Against a neutral and organized defense, offenses need to use an action to create an advantage. There are four such actions: ball screen, dribble handoff (DHO), off-ball screen and penetration.

The defense’s goal is to neutralize these actions and stay organized. Therefore when attempting to create an advantage it’s imperative to have simple, quick reads in place to counter the defense.

Here are four such reads known as “The Four T’s Of International Offense.”


The “twist” is a ball screen read used when the on-ball defender goes under the ball screen and no advantage is present.











In the diagram above, X1 goes under 5’s ball screen. 5 recognizes this and “twists” into a rescreen for 1. Now 5 can get a better angle and X1 will be induced to go over the top giving the offense an advantage. The ball handler must recognize this situation as well and use the twisting screener.

In the clip below, Pau Gasol reads that a “twist” is needed and sets a rescreen for the ball handler.

Only after the second screen is an advantage created and a second defender engaged.

Basketball GIF - Find & Share on GIPHY










The “twist” concept can be applied to DHOs as well. The “automatic” is the same – if the defender goes under and no advantage is gained, twist.



The “turn” is a read applied to the off-ball screen such as a downscreen. The theme is the same – the screen did not create an advantage so the screener “turns” into a rescreen.












When the cutter (2) gets the catch after using the downscreen, he/she finds themselves with no advantage. The screener recognizes that the cutter’s defender matched on the catch and immediately “turns” to ball screen for the cutter.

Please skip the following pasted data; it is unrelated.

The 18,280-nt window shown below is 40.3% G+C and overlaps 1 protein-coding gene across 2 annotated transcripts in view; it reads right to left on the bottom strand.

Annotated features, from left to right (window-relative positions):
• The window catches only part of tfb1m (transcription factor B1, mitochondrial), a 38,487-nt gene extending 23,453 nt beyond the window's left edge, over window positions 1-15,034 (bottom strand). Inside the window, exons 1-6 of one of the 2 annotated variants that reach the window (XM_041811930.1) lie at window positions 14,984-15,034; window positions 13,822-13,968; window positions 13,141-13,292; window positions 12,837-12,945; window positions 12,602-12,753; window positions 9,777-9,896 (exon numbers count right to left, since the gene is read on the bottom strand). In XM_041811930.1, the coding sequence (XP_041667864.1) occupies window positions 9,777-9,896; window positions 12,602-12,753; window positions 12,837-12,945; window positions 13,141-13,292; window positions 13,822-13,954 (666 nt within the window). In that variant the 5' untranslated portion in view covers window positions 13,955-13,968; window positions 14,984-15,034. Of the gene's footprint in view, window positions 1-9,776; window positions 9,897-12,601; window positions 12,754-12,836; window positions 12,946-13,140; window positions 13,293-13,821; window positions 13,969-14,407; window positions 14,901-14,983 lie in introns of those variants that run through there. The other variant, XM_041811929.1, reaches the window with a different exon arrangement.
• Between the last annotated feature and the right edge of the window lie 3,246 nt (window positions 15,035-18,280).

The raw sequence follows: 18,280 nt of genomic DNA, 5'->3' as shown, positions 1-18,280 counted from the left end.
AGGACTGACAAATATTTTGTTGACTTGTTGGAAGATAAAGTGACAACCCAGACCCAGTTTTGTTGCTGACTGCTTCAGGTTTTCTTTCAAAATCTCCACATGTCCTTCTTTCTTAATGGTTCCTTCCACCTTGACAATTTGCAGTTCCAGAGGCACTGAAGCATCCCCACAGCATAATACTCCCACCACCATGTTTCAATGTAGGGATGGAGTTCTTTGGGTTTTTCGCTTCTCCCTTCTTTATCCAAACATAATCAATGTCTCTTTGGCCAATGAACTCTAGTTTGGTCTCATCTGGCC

Basketball GIF - Find & Share on GIPHY










Above we see ASVEL set a staggered downscreen. The cutter is matched on the catch and the second screener “turns” into the ball screen.


The “take” is subtly different from a DHO in that the deliverer of the handoff is not dribbling.

In International offense you often see a guard pass to a big on the perimeter and burst into a cut to “take” the ball back. It often, but not always, comes after a guard has killed their dribble.

Basketball GIF - Find & Share on GIPHY










The big gets a wide base and “puts the ball on a platter” for the guard to “take.” Sprinting into the cut can create a small advantage.












In the diagram above, 1 passes to 5 and cuts to “take” the ball. 1 and 5 are reading X1. If X1 trails around the “take” then 1 would curl and drive (as seen in the video clip above from Iberostar Tenerife).

The “twist” can be applied to the “take” when the defender goes under the handoff. Take the ball from the big, the big then “twists” into the ball screen.